What is a  solar eclipse?

A solar eclipse occurs when the moon is positioned between Earth and the sun and casts a shadow over Earth.

Solar eclipses only occur during a new moon phase, usually about twice a year, when the moon aligns itself in such a way that it eclipses the sun

There are four different types of solar eclipses depending on how the sun, moon and Earth are aligned at the time of the event:

Total solar eclipse:  The sun is fully obscured by the moon.

Partial solar eclipse The moon doesn't fully block the sun so only a portion of the sun is obscured. Here the moon appears to take a "bite" out of the sun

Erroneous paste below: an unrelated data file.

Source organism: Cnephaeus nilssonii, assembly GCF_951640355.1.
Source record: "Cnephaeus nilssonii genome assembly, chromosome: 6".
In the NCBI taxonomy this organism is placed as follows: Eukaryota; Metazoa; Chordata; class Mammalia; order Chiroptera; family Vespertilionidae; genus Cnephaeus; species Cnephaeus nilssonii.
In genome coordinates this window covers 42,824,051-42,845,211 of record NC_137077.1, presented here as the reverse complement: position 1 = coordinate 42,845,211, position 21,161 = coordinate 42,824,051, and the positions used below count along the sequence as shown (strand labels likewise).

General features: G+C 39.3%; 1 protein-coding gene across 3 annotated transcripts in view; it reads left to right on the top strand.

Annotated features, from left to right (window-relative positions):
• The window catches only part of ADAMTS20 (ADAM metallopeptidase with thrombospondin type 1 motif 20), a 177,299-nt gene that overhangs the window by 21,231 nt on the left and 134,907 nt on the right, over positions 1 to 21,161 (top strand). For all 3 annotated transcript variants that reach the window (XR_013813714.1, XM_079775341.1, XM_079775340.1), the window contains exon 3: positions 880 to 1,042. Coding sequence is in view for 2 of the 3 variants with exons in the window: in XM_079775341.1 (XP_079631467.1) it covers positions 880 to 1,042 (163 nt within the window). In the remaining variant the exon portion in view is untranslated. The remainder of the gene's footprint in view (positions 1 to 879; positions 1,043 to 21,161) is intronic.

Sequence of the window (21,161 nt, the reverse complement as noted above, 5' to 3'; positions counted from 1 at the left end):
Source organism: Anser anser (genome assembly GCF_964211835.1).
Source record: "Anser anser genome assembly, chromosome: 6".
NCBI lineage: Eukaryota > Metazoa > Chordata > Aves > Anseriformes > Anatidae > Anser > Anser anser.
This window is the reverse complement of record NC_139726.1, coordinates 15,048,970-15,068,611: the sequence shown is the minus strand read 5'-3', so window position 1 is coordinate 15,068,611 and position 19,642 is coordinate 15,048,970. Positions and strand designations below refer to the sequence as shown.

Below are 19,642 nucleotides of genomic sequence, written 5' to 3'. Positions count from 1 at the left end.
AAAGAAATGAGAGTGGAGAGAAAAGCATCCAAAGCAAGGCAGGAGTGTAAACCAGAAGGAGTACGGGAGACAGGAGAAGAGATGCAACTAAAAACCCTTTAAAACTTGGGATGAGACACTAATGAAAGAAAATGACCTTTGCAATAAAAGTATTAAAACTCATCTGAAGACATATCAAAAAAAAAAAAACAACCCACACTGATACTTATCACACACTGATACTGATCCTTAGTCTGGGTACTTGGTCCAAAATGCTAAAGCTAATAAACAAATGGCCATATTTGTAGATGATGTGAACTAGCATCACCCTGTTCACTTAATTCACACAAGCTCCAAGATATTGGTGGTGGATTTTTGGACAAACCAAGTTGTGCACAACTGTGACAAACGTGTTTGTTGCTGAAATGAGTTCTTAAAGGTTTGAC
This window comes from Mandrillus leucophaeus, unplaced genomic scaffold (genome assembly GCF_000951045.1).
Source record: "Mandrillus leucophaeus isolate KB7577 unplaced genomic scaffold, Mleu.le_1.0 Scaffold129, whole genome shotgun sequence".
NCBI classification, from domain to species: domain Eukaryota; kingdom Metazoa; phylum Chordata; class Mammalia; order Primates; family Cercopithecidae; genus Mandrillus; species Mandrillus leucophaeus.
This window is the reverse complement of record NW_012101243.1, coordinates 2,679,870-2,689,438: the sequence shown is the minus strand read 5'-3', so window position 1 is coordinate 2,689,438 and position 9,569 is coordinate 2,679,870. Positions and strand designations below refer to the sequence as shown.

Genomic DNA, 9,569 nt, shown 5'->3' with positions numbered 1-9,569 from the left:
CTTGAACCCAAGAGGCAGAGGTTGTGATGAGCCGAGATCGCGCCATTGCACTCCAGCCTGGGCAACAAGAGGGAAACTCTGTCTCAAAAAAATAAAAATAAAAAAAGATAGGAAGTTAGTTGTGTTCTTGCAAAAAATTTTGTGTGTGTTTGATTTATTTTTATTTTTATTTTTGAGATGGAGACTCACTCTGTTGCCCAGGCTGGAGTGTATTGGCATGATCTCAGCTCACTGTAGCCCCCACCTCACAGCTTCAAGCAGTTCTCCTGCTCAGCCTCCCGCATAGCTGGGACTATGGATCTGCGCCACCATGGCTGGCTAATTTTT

Annular solar eclipse: The moon is centered in front of the sun but doesn't cover the entirety of the surface (as seen in a total solar eclipse). A "ring of fire" shines around the moon.

Hybrid solar eclipse The rarest solar eclipse is a combination of a total and annular eclipse (sometimes known as an A-T eclipse) and is produced when the moon's shadow moves across Earth.

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